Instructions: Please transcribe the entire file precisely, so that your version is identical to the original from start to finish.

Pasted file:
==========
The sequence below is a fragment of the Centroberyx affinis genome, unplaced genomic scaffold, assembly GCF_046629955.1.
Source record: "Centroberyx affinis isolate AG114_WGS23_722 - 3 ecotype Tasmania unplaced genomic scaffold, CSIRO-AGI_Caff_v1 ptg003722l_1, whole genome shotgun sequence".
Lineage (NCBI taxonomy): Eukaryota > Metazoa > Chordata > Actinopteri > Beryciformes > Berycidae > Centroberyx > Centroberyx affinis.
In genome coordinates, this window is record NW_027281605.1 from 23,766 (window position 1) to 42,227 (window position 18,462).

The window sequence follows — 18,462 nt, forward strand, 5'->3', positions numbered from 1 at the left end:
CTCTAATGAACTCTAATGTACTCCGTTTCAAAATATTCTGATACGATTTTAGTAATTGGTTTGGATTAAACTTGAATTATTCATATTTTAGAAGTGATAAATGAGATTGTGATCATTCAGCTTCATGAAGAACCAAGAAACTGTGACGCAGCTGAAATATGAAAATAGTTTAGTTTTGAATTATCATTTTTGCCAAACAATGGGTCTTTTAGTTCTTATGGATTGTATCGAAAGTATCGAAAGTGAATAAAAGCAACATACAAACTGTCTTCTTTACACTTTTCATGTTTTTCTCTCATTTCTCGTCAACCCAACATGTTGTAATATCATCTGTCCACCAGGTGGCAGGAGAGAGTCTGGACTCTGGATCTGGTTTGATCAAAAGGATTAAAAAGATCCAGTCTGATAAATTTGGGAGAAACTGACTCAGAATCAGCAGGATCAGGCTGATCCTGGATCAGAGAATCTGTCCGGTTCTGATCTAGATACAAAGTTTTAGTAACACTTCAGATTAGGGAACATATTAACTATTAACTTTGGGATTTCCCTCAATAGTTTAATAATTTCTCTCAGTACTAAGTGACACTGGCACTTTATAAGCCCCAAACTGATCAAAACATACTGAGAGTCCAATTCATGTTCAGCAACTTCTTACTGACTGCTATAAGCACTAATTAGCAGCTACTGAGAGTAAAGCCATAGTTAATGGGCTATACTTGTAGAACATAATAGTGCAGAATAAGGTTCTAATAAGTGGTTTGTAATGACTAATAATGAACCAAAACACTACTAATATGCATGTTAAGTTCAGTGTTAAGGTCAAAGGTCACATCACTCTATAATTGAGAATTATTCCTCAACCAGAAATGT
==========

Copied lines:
The sequence below is a fragment of the Centroberyx affinis genome, unplaced genomic scaffold, assembly GCF_046629955.1.
Source record: "Centroberyx affinis isolate AG114_WGS23_722 - 3 ecotype Tasmania unplaced genomic scaffold, CSIRO-AGI_Caff_v1 ptg003722l_1, whole genome shotgun sequence".
Lineage (NCBI taxonomy): Eukaryota > Metazoa > Chordata > Actinopteri > Beryciformes > Berycidae > Centroberyx > Centroberyx affinis.
In genome coordinates, this window is record NW_027281605.1 from 23,766 (window position 1) to 42,227 (window position 18,462).

The window sequence follows — 18,462 nt, forward strand, 5'->3', positions numbered from 1 at the left end:
CTCTAATGAACTCTAATGTACTCCGTTTCAAAATATTCTGATACGATTTTAGTAATTGGTTTGGATTAAACTTGAATTATTCATATTTTAGAAGTGATAAATGAGATTGTGATCATTCAGCTTCATGAAGAACCAAGAAACTGTGACGCAGCTGAAATATGAAAATAGTTTAGTTTTGAATTATCATTTTTGCCAAACAATGGGTCTTTTAGTTCTTATGGATTGTATCGAAAGTATCGAAAGTGAATAAAAGCAACATACAAACTGTCTTCTTTACACTTTTCATGTTTTTCTCTCATTTCTCGTCAACCCAACATGTTGTAATATCATCTGTCCACCAGGTGGCAGGAGAGAGTCTGGACTCTGGATCTGGTTTGATCAAAAGGATTAAAAAGATCCAGTCTGATAAATTTGGGAGAAACTGACTCAGAATCAGCAGGATCAGGCTGATCCTGGATCAGAGAATCTGTCCGGTTCTGATCTAGATACAAAGTTTTAGTAACACTTCAGATTAGGGAACATATTAACTATTAACTTTGGGATTTCCCTCAATAGTTTAATAATTTCTCTCAGTACTAAGTGACACTGGCACTTTATAAGCCCCAAACTGATCAAAACATACTGAGAGTCCAATTCATGTTCAGCAACTTCTTACTGACTGCTATAAGCACTAATTAGCAGCTACTGAGAGTAAAGCCATAGTTAATGGGCTATACTTGTAGAACATAATAGTGCAGAATAAGGTTCTAATAAGTGGTTTGTAATGACTAATAATGAACCAAAACACTACTAATATGCATGTTAAGTTCAGTGTTAAGGTCAAAGGTCACATCACTCTATAATTGAGAATTATTCCTCAACCAGAAATGT